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Today, April 29th, we celebrate the obligatory memorial of St. Catherine of Siena.  The memorial is obligatory because the Church in her wisdom recognizes in Catherine an important beacon of light for the People of God.  I did not become familiar with St. Catherine until Bishop Jackels arrived as the ordinary for our Diocese some years back.  Bishop Jackels wrote his doctoral thesis on poverty in the writings of St. Catherine of Siena.  Although I didn't read his thesis (not enough pictures!!) I did begin reading from Catherine's major work, The Dialogues of St. Catherine of Siena (Dialogues).

In the Dialogues, Catherine speaks a great deal about the "cell of self-knowledge".  Catherine states that we remain "in the cell of self-knowledge, in order to know better the goodness of God towards her".  Self-knowledge is a sine non qua in the spiritual writing of St. Catherine.  In fact, humility, which is the foundation of all virtues, can only be found in the "cell of self-knowledge".  In this cell the person learns who he/she is and who God it.  As Bishop Jackels so often quoted from St. Catherine, one learns, "There is a God and I am not he".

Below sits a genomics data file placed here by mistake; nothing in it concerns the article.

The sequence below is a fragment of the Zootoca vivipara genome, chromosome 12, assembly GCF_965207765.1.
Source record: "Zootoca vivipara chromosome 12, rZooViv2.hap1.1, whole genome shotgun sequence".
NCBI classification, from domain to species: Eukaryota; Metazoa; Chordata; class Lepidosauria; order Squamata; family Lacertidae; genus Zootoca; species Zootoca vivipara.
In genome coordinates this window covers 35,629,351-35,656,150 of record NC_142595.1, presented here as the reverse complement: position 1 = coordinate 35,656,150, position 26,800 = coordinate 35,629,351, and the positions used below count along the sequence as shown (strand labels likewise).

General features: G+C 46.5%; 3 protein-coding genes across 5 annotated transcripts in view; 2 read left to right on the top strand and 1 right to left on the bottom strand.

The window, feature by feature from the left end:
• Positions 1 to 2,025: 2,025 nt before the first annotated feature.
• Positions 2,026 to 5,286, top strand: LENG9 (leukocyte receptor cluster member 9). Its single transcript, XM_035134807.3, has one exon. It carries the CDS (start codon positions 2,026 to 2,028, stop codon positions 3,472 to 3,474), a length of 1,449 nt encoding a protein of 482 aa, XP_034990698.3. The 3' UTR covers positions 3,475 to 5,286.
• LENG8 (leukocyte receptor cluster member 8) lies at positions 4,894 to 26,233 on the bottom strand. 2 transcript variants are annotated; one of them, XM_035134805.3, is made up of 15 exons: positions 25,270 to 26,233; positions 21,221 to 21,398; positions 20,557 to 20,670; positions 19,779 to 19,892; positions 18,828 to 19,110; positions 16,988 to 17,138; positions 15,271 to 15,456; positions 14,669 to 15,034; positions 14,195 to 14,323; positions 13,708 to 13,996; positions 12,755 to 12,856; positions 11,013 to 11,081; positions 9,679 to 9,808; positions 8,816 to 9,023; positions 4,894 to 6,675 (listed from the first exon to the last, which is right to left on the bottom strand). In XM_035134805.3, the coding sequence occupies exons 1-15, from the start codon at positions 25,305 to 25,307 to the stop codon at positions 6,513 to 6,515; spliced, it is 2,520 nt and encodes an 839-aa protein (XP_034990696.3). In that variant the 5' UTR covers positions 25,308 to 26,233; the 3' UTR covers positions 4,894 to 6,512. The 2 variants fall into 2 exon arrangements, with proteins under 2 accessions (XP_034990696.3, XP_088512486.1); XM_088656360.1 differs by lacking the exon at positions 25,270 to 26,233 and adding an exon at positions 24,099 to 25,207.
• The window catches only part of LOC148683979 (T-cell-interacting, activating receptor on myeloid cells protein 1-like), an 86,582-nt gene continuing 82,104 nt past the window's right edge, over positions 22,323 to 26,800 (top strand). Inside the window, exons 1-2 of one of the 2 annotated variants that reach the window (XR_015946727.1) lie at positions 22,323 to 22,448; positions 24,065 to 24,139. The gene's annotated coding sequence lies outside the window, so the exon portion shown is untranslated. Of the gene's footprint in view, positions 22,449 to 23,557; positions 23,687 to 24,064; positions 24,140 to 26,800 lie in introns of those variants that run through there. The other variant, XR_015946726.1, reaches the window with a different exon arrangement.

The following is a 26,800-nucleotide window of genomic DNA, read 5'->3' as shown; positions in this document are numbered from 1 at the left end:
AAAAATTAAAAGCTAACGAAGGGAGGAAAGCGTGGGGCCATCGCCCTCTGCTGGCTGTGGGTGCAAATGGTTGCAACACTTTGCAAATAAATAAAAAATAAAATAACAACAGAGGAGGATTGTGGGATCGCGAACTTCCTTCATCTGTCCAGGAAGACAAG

This self-knowledge is much different from psychological theories and approaches that can be forever "navel gazing" without establishing a reference point.  Self-examination without a reference point is like trying to run in quicksand.  The more you run and struggle, the more you sink.  And, the sinking is into misery and nothingness.

For St. Catherine, when God is the reference point of our self-knowledge, we come to know of our lack, our sin, our weakness, but we also come to know the "goodness of God".  This goodness of God is fully manifested in Jesus and, as St. Catherine states, true virtue grows "by the sweet and intimate love acquired in the knowledge of My goodness, and in the bitterness and contrition of heart acquired by knowledge of one's self and one's thoughts."

Ad majorem Dei gloriam,

Fr. John Francis Jirak
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